Edmonton cyclists frustrated at new $100 fine for riding across Groat Road Bridge

Cyclists have been asked to walk their bikes across the narrow temporary pathway on the Groat Road Bridge during the three-year road and bridge reconstruction project.

City says no fines have been handed out yet but verbal warnings have been given

A sign on the south side of the Groat Road Bridge asks cyclists to dismount to cross or risk a $100 fine. (Josee St-Onge/ CBC)

Edmonton cyclists are frustrated with a new $100 fine for riding their bicycle across the Groat Road Bridge on a temporary shared-use path. 

Michelle Brailey, who bikes across the bridge daily as part of her commute, noticed a sign earlier this week that states cyclists must dismount and walk across the narrow pathway on the east side of the bridge, or face a $100 fine. She took to Twitter to share her dismay.

"It was frustrating because it felt like a domineering or disciplinary approach," she told CBC News.

"It's like the dismount sign wasn't working so a more extreme measure was taken, as opposed to looking at why that sign wasn't serving the community in the first place."

The sign was put in place because the shared-use path will be narrowed to 1.5 metres in a later construction phase and has been deemed a sidewalk, City of Edmonton officials told CBC News in an email. 

"This means that cyclists are governed by Bylaw 5590, which prohibits riding bicycles on the sidewalk," wrote spokesperson Adriana Amelio. "This will also help make this path safer for both cyclists and pedestrians."

No fines have been handed out but verbal warnings have been given, the city said. 

Cyclists who don't want to dismount are allowed to ride on the roadway, she added. 

Coun. Andrew Knack responded on Twitter to Brailey's concerns, saying that he had brought the sign to the City of Edmonton's attention.

"It would make far more sense to have a 'cyclists yield to pedestrians' sign like we currently have on the west edge of the Groat Road Bridge," wrote Knack. "Dismounting means the entire sidewalk gets blocked, which seems inefficient."

Signs have been asking cyclists to dismount since construction started on the bridge, said Brailey. 

"If there was a pedestrian on the bridge, I would dismount to pass the pedestrian. When it was all clear in front of me, I would get back on my bike and safely ride across the bridge," said Brailey.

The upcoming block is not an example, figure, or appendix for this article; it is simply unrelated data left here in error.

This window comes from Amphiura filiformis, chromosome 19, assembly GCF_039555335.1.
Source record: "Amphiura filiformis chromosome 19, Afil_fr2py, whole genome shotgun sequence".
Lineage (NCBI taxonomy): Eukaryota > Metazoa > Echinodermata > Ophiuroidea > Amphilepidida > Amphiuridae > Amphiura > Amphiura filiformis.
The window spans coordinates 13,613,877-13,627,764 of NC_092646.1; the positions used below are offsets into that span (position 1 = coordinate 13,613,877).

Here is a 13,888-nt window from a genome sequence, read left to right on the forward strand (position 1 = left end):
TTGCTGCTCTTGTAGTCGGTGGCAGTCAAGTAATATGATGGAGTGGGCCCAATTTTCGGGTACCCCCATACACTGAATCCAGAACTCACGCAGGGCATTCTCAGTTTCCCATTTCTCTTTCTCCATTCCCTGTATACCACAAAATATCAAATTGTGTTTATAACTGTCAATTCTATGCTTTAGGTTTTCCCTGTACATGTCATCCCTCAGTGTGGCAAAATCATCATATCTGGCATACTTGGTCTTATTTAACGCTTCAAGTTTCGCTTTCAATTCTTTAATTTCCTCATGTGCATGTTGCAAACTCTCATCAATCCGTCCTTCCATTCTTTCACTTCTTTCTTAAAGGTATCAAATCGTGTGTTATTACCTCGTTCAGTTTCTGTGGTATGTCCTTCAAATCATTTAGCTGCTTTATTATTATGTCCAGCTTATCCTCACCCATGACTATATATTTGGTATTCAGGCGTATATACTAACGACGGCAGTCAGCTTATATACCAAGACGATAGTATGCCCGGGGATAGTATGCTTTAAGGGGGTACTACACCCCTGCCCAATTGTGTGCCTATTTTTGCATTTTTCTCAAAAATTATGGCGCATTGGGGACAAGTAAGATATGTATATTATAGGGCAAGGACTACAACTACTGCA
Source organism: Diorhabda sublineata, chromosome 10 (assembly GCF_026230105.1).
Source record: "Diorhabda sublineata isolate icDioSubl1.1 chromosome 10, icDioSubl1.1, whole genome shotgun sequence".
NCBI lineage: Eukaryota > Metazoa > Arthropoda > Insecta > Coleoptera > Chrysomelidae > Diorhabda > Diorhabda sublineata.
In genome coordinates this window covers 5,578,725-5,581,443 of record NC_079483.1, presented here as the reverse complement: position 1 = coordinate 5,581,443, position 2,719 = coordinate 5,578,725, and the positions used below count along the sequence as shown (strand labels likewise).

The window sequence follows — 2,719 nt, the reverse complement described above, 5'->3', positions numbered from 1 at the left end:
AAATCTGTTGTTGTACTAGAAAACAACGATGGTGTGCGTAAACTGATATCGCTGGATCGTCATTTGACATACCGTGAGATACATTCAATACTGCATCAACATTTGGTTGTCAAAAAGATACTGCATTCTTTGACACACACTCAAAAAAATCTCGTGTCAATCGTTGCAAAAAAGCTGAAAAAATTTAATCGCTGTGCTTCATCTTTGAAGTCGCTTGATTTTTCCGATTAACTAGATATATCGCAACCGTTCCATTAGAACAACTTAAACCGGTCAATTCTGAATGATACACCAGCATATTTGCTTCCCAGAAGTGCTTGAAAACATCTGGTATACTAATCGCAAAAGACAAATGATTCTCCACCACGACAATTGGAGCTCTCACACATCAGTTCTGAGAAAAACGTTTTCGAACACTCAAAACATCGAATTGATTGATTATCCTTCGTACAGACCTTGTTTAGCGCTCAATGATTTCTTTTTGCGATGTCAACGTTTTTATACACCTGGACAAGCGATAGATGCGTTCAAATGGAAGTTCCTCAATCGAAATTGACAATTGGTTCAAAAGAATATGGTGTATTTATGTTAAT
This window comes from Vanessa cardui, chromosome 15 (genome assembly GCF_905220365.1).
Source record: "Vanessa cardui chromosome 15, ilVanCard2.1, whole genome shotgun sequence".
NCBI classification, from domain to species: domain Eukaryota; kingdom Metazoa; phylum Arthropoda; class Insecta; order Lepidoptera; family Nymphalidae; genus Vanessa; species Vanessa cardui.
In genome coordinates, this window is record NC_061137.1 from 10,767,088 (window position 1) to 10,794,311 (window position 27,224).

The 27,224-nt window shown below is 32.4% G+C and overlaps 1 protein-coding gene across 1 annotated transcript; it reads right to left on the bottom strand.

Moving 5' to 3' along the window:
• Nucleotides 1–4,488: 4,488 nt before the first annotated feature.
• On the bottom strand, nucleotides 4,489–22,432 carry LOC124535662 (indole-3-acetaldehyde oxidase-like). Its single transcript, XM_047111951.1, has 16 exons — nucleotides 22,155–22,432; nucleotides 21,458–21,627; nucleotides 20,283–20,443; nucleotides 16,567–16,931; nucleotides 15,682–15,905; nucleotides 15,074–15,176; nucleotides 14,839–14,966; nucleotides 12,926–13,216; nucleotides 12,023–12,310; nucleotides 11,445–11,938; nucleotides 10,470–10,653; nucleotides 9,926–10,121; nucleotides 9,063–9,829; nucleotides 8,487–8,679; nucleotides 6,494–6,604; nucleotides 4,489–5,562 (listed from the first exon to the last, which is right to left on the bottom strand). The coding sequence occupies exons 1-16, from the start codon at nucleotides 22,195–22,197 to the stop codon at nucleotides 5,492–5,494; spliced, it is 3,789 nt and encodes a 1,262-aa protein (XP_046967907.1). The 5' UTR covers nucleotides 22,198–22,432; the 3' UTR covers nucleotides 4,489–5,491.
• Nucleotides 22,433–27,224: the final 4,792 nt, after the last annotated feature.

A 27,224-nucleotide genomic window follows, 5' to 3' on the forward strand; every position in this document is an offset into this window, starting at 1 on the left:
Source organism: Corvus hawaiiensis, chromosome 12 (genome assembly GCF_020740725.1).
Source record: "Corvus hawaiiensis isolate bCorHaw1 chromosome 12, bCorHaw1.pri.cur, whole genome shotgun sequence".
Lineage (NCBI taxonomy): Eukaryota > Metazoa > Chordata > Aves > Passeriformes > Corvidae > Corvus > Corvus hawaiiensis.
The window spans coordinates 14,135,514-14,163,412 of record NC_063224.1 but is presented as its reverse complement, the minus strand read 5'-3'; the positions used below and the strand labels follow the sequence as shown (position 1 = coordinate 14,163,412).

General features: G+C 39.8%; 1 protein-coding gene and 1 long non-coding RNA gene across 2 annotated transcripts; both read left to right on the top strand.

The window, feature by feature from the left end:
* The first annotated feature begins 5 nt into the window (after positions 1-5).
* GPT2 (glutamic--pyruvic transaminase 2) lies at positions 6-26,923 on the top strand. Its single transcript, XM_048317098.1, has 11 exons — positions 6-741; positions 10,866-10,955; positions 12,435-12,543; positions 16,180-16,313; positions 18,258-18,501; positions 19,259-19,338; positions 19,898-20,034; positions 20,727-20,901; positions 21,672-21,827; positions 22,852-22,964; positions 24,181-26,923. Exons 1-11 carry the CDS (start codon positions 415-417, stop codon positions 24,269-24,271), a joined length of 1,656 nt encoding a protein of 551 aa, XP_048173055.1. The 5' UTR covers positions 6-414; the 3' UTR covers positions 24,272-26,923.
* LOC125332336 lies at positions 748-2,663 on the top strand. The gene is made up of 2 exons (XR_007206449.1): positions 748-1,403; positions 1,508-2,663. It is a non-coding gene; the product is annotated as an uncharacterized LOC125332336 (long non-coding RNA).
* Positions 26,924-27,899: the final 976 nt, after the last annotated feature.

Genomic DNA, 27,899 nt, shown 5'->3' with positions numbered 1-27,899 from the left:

Fellow cyclist Grant Dryden uses the same approach, but isn't convinced that dismounting is necessary.

"I think there's enough room for people to pass safely if you're riding. In fact, there's more room if you ride," he said. 

Michael Betmanis also cycles on the bridge for his work commute and questions the need to dismount every time.

"When there are pedestrians or other cyclists to pass, it just makes sense to slow right down and pass safely," wrote Betmanis in an email. "I've never had an issue with this and no one I've ever passed has raised a concern with me."

Grant Dryden says the shared-use path is wide enough to accommodate two people safely. (David Bajer/ CBC)

Dismounting from a bicycle during a ride isn't feasible for everyone, said Chris Chan, the executive director of the Edmonton Bicycle Commuters Society. 

"Walking across doesn't really make a lot of sense for people who are pulling trailers with their kids in them, or people who are biking because they can't actually walk long distances," said Chan. 

He also favours signs that ask cyclists to be courteous to pedestrians, as opposed to a blanket rule. 

"It kind of represents that need to spend more effort and spend more thought into how we ensure that people can get around walking or biking, and still feel safe and still have an efficient and effective way to get around."

Cyclists who don't want to dismount might opt to ride on the roadway instead, said Chan.

"Nobody enjoys that," he said. "Bikers are only doing it because they feel they've been pushed there."

The $48-million Groat Road bridge and road renewal project is a three-year project stretching from 87th Avenue to Victoria Park Road. The deck of the bridge will be demolished and removed, and the east sidewalk will be widened to the standard of a shared use path.

A temporary shared-use path has been set up on the Groat Road Bridge to allow construction work on the east side of the structure. (Josee St-Onge/ CBC)

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